Smart lieutenants, in their first job, absorb all the experience and knowledge they can from their sergeants. They hear a lot of advice from their sergeants, but the lieutenant is still the boss. The lieutenant is the leader and as an old combat general once said; “The leader (officer) is the first boots on the ground and the last boots in the chow line”, meaning that the officer sets an example for personal conduct, enthusiasm for the task at hand, and concern for the soldiers under him or her. The lieutenant is responsible for accomplishment of the mission and for the welfare of his or her soldiers. Officers and enlisted soldiers do not socialize together, except at organized functions such as unit parties, anything outside of that type of setting is fraternization, which is against the law in the military. Officers socialize with officers.
New lieutenants are usually in that first job for around six to nine months, then depending on branch and availability of jobs they are moved to a job of more responsibility. A larger, more complex platoon, or a staff section of more responsibility. Second lieutenants are promoted to first lieutenant around 18 months time in service. First lieutenants are company executive officers, meaning they are the second in command of a unit of 100 to 250 soldiers, they also move up in staff jobs, often working in positions requiring a captain.
Lieutenants commissioned from a normal ROTC program are committed to three years active duty, or four years for ROTC scholarship recipients. Most officers are promoted to captain around the four year mark, which often coincides with their decision to extend their active duty or leave the service. Captains, who are remaining on active duty, attend a six month long Captains Career Course at their branch school. That is a permanent change of station, with quarters provided for the captain and his or her family. The Captains Career Course is to prepare them for company command and battalion level staff work, after that course they are assigned to a unit where they may command a company, which is normally a year to two year job, or they may go to a specialty assignment such as ROTC instructor, Reserve Component Advisor, or Recruiting supervisor. Officers serve as captains for around six years before they are considered for promotion to Major. During that time they are encouraged to get a masters degree, some do that at night and online, some are given the time to attend full time, and some are sent to graduate school, while on active duty, paid for by the Army.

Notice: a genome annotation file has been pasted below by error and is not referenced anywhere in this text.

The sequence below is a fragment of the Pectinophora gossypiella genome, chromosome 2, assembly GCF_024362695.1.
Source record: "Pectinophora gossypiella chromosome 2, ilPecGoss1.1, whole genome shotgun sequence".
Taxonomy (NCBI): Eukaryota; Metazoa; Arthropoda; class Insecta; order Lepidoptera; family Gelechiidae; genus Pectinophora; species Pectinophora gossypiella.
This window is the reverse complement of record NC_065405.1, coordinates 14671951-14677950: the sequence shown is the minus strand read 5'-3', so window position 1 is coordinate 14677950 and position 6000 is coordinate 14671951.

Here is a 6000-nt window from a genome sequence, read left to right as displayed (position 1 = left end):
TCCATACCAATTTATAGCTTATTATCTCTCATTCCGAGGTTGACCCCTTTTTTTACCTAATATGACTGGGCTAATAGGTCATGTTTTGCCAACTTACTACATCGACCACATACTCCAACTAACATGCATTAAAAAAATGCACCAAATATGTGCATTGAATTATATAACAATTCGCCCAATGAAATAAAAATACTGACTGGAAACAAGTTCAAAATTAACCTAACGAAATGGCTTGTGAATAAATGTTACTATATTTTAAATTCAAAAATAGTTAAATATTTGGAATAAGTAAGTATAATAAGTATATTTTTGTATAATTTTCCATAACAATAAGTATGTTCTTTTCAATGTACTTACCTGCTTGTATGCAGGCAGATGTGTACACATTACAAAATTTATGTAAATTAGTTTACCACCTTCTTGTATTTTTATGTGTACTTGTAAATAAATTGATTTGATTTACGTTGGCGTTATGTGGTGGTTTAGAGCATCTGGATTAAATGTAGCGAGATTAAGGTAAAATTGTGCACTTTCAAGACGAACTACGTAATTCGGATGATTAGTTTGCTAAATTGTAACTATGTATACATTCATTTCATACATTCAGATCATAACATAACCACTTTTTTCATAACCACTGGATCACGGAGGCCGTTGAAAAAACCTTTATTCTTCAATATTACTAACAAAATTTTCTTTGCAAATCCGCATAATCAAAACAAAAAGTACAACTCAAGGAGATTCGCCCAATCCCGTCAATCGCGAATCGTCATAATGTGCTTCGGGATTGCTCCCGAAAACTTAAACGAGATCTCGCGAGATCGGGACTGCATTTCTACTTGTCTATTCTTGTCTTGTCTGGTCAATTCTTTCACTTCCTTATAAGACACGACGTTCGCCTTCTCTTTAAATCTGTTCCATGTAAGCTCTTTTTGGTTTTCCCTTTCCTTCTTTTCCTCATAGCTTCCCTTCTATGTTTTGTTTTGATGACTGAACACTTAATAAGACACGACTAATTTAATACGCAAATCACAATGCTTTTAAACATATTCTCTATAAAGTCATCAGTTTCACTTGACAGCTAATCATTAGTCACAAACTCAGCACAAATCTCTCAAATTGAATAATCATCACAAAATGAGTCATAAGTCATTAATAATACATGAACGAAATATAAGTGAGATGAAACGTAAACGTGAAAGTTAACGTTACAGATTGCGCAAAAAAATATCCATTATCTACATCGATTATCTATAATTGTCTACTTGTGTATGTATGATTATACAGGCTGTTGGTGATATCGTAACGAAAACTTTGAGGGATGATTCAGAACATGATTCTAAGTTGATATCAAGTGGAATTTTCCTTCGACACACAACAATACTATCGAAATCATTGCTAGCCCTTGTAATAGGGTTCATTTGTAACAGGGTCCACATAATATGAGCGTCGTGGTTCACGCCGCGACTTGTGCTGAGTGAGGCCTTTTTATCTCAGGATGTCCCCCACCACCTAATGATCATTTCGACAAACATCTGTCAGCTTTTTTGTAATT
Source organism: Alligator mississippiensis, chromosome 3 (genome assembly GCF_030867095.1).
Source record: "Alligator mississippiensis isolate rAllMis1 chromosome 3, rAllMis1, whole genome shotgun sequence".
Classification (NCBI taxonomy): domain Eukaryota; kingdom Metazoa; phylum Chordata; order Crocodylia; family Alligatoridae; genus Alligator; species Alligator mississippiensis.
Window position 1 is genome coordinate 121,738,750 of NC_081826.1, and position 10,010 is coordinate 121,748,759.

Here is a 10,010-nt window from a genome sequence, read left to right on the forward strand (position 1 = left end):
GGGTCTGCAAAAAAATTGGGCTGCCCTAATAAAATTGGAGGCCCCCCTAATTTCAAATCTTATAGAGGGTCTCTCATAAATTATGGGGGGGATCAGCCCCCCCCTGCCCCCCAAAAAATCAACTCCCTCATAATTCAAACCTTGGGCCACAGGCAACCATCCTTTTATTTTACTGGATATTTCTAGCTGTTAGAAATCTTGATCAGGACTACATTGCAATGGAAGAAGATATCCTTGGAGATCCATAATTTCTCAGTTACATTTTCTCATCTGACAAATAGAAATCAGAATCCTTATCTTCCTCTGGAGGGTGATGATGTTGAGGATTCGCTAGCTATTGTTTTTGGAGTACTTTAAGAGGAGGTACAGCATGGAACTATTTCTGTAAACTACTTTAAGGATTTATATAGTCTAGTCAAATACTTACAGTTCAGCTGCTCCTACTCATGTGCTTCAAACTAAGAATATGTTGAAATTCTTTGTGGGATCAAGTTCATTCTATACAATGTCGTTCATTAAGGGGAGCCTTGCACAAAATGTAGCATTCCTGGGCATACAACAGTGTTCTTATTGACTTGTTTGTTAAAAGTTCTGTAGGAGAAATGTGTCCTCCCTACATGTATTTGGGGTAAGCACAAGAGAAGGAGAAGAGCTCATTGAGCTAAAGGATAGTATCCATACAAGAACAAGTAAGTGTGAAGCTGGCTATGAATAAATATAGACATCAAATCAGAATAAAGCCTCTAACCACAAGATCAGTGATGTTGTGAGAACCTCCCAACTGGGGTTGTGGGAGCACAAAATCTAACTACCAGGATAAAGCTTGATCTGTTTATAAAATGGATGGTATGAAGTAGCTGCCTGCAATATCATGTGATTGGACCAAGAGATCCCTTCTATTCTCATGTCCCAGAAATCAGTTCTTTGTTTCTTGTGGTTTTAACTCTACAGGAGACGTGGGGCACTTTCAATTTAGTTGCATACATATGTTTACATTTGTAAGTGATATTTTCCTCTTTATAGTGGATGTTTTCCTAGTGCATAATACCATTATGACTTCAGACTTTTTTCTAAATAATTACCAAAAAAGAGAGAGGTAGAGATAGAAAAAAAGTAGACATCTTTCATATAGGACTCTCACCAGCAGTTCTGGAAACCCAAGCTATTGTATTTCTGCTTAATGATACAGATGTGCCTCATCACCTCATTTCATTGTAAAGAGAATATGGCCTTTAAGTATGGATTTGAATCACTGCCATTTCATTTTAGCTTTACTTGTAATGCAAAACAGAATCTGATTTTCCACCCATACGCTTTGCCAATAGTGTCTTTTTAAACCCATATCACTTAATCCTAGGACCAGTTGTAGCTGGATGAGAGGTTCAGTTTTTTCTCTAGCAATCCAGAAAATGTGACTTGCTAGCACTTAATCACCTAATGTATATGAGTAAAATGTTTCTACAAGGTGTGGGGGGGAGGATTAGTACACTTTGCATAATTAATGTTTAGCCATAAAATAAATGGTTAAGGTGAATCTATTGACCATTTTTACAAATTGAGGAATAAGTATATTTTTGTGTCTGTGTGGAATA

Promotion to major happens around the 10 to 11 year mark, and most new majors attend the one year long Command and General Staff College at Fort Leavenworth, Kansas. That is also a permanent change of station, with family quarters provided. That course teaches strategic thinking for army level staff work, and preparation for battalion command. There aren’t many command jobs for majors, but there are a lot of staff jobs. In combat arms battalions, majors serve as battalion executive officers and battalion operations officers.
Consideration for promotion to lieutenant colonel happens around the officers 15 to 16 year mark. The boards which select officers for lieutenant colonel also select some for battalion command. Battalions usually consist of 800 to 1,000 soldiers’ in five or six companies. Battalion command is normally a two year job. Lieutenant colonels also head division (two star) level staff sections, G1 Personnel, G2 Intelligence, G3 Operations and Training, and G4 Logistics.
Lieutenant Colonel Elizabeth Curtis (at that time) Commander of the 407th Brigade Support Battalion, 82nd Airborne Division, with retired four star Ann Dunwoody, who also commanded that battalion 1992-1994.
Promotion to full Colonel, if it happens, is around the 20 year mark. Colonels command brigades consisting five or six battalions. Colonels also attend a year long “War College” which is a course in national level strategic thinking. Colonels are also the principal staff officers at corps (three star) level commands.
Army officer pay chart
Life as an army officer is very different from life as an enlisted soldier. Officers are paid much more than sergeants, but they are also responsible for much more. The most wrong description of army officers I have heard, by people who not familiar with the military, is that they always have to give orders. In 21 years, I never heard, “I am ordering you” or “that is an order”. An officer saying that usually means that they have failed at leadership. Officers are leaders. Leaders lead by setting an example, by encouraging and inspiring soldiers to want to do what must be done.
Serving as an army officer is an exhilarating and tremendously satisfying career.